Roberts and Sharp also predicted that a specific genetic mechanism is required to enable split genes to direct the synthesis of proteins and thereby to determine the properties of the cell. Researchers had known for many years that a gene contains detailed instructions on how to build a protein. This instruction is first copied from DNA to another type of nucleic acid, known as messenger RNA. Subsequently, the RNA instruction is read, and the protein is synthesized. What Roberts and Sharp were now stating was that the messenger RNA in higher organisms has to be edited. The required process, called splicing, resembles the work that a film editor performs: the unedited film is scrutinized, the superfluous parts are cut out and the remaining ones are joined to form the completed film. Messenger RNA treated in this manner contains only those parts that match the gene segments. It later turned out that the same parts of the original messenger RNA are not always saved during the editing- there are choices. This implies that splicing can regulate the function of the genetic material in a previously unknown way.

Roberts' and Sharp's discovery also helps us understand how diseases arise. One example is a form of anemia called thalassemia, which is due to inherited defects in the genetic material. Several of these defects cause errors in the editing process during splicing; thus, an abnormal messenger RNA is formed and subsequently also a protein that functions poorly or not at all.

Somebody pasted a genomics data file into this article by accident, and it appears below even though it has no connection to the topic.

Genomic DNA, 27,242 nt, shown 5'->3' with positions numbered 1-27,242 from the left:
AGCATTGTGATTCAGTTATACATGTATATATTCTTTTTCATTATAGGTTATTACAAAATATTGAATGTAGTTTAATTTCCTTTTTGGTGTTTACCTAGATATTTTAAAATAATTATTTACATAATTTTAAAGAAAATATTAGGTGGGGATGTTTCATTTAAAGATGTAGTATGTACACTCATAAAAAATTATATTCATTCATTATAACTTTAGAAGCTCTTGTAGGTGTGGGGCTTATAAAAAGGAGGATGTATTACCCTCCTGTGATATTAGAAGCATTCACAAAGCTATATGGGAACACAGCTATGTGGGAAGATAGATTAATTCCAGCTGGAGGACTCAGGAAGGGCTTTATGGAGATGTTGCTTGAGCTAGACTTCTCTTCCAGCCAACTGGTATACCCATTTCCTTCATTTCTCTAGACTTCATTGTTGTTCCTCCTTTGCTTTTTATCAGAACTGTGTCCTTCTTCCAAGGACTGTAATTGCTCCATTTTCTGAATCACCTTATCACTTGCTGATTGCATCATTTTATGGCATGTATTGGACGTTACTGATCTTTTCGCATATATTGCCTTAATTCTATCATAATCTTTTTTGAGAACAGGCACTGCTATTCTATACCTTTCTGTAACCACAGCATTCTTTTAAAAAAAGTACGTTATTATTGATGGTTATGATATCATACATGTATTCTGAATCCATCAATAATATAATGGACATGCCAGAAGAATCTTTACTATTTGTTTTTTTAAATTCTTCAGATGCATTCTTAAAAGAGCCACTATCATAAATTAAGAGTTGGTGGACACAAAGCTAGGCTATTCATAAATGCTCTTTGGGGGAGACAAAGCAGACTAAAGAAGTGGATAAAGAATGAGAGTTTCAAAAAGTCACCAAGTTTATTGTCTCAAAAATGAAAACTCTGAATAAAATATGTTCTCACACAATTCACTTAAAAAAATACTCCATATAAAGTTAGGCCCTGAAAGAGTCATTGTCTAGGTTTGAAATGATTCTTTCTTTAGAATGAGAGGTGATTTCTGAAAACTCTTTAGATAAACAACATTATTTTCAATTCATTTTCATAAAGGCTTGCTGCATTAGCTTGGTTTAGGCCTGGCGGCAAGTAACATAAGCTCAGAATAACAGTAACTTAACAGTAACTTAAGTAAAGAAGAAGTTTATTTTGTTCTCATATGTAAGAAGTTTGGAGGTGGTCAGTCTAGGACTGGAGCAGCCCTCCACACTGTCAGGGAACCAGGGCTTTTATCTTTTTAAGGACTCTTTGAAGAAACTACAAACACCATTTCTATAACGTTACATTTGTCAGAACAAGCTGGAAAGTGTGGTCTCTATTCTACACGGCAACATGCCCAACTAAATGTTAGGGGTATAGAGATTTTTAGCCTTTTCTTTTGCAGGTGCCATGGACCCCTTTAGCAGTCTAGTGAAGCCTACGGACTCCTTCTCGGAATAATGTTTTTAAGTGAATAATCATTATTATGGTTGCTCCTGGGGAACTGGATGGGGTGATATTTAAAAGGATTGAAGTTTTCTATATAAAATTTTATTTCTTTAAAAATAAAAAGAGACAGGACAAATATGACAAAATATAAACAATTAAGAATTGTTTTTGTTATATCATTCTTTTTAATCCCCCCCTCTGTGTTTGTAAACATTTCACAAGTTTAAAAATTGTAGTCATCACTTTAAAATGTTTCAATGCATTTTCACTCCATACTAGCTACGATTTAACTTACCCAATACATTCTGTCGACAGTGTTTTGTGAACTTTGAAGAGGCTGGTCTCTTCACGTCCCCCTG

The discovery of split genes was revolutionary, triggering an explosion of new scientific contributions. Today this discovery is of fundamental importance for research in biology as well as in medicine.

Dr. Richard Roberts and Dr. Phillip Sharp,

Your discovery of split genes led to the prediction of a new genetic process, that of RNA splicing. The discovery also changed our view of how genes in higher organisms develop during evolution. On behalf of the Nobel Assembly of the Karolinska Institute I wish to convey to you our warmest congratulations, and I now ask you to step forward to receive the Nobel Prize from the hands of His Majesty the King.

What Does the "Support Our Troops" Ribbon mean to You?

 
Since last October emergency vehicles in Toronto have been displaying a decal in support of our troops in Afghanistan. The decals were placed on the vehicles at the request of firefighters and paramedics, whose unions are strong supporters of the soldiers. The original deal was that the decals would stay on for one year and then be removed when the vehicles came in for routine maintenance this Fall.

The issue has turned into a hot political fight that will be decided today at a City Council meeting [Time limit for 'Support Our Troops' ribbons is up].

As you might imagine, there are some city councilors who want the decals to stay on the ambulances and fire trucks.
Some councilors believe the decision to remove the decals is a black mark on the city.

"I was stunned this morning to hear on the radio that some official at the city had ordered emergency services, particularly ambulances, to take off the decal that supports our troops in Afghanistan," city councilor Brian Aston told CTV News on Tuesday.

"These decals are on there and it makes a very strong statement. To take them off, Toronto is the largest city, would just be an outrage. It would be a black eye on the reputation of our city," Ashton said.